The change between these two models is mainly the order in which the potential events take place. Keep in mind that unit owners do not have the ability to bring all special assessments to a vote of the unit owners. See the previous section of this article for a full review.
Passing a special assessment
Let's review the steps that the Board must take to legally adopt a special assessment. You may notice that the steps are very similar to those required to adopt an annual budget.
Board Meeting Notices - A notice of an upcoming meeting must be sent to all unit owners. A notice should also be posted in a common area for good measure, but this is not legally required.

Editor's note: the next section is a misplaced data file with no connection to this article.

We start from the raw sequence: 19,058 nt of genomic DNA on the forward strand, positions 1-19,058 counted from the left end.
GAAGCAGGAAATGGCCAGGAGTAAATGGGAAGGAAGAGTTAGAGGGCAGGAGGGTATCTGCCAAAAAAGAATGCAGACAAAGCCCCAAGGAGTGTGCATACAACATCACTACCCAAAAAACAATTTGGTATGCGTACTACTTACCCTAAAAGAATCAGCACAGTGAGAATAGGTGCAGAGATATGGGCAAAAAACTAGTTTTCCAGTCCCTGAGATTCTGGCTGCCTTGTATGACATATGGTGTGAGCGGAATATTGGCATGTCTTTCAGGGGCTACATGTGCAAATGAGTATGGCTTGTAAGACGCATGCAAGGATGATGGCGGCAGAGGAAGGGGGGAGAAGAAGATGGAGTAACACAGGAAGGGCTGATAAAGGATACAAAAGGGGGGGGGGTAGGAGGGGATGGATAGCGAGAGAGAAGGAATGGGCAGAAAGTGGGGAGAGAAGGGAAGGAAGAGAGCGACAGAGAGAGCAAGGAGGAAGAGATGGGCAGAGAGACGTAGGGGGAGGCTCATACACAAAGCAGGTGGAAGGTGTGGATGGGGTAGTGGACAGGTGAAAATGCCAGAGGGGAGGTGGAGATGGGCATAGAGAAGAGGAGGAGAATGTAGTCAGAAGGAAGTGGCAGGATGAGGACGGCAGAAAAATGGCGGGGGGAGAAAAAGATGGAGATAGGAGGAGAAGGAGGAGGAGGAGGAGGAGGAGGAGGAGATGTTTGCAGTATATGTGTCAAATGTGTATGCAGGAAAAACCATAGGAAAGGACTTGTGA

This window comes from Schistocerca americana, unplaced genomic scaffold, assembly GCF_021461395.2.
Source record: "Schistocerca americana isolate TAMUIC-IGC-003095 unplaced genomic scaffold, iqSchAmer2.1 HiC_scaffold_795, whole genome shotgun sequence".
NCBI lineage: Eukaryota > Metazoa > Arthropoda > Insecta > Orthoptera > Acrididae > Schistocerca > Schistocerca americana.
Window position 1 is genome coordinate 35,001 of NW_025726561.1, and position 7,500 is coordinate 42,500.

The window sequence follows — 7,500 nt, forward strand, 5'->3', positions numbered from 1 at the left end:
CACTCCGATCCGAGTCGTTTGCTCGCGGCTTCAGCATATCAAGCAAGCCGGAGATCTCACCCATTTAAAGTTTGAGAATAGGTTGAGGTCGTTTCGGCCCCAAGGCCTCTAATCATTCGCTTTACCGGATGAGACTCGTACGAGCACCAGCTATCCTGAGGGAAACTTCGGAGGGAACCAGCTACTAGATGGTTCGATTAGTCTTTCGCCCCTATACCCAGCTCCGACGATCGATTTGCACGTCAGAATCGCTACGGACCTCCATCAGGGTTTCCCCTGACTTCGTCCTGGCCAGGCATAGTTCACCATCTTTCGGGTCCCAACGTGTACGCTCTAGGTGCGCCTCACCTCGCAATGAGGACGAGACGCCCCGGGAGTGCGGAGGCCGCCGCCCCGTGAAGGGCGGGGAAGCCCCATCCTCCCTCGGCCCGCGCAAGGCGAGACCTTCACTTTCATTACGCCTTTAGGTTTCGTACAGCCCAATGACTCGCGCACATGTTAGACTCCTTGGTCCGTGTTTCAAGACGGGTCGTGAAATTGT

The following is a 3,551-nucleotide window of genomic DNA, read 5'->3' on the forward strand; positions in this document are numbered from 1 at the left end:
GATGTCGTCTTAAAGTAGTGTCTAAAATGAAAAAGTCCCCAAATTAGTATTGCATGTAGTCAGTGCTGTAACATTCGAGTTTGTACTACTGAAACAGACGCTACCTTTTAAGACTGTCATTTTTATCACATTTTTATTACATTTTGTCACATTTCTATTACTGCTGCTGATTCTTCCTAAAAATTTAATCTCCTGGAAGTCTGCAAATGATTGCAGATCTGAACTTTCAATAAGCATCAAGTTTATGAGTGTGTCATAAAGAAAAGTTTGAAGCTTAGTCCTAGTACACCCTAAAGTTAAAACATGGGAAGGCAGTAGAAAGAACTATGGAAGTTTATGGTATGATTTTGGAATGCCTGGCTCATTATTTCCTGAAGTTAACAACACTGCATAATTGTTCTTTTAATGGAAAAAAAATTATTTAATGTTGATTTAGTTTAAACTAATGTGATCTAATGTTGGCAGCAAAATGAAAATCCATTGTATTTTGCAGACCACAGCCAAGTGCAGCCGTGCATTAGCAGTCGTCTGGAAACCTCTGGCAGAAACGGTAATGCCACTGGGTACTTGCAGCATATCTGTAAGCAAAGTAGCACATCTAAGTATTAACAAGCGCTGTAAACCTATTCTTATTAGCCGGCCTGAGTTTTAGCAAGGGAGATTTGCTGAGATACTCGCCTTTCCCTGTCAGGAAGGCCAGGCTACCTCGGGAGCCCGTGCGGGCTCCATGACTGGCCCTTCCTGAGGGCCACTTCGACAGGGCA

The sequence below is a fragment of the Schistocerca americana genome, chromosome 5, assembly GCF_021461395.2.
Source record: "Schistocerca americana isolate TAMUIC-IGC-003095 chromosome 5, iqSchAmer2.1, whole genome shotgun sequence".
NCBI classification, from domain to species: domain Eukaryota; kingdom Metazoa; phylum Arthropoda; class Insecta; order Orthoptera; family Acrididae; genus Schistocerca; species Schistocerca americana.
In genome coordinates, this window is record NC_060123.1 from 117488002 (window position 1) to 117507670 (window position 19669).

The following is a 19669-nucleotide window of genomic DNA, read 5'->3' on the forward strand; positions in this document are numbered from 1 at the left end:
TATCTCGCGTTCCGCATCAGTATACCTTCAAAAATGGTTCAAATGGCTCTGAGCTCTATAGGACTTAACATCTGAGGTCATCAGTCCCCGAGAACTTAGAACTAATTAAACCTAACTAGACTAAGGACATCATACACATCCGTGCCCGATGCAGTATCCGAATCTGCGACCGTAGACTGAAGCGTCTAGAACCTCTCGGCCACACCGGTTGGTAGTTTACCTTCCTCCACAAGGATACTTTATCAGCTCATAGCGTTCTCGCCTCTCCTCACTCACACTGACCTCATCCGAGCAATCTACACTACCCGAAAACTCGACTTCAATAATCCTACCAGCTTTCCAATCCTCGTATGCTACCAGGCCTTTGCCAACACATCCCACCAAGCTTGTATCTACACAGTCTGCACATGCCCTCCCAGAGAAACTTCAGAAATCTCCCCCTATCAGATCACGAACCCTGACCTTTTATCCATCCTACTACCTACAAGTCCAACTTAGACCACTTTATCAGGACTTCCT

- Notices should be sent via postal mail to each owner’s current mailing address on file. Delivery confirmation is not required.
- Notices must be sent 10-30 days before the meeting date.
- The notice should explain the reason for the meeting, the purpose and expected amount of the proposed special assessment, the meeting date, time and location.
Board Meeting Occurs
- Must be open to all unit owners.
- While unit owners can participate in any appropriate discussions scheduled on the agenda, only Board members vote on the special assessment.
- A simple Board majority is required to approve the special assessment.
The Board should agree upon, specify and document:
- The total amount of the special assessment
- The frequency of the payments (one-time, monthly for 6 months, monthly for 2 years, etc.)
- The due date of the first, or sole, payment.
- Any late fees to be charged for failure to pay on time.
Special Assessment Notices – All unit owners should be sent a notice making them aware of the adopted special assessment.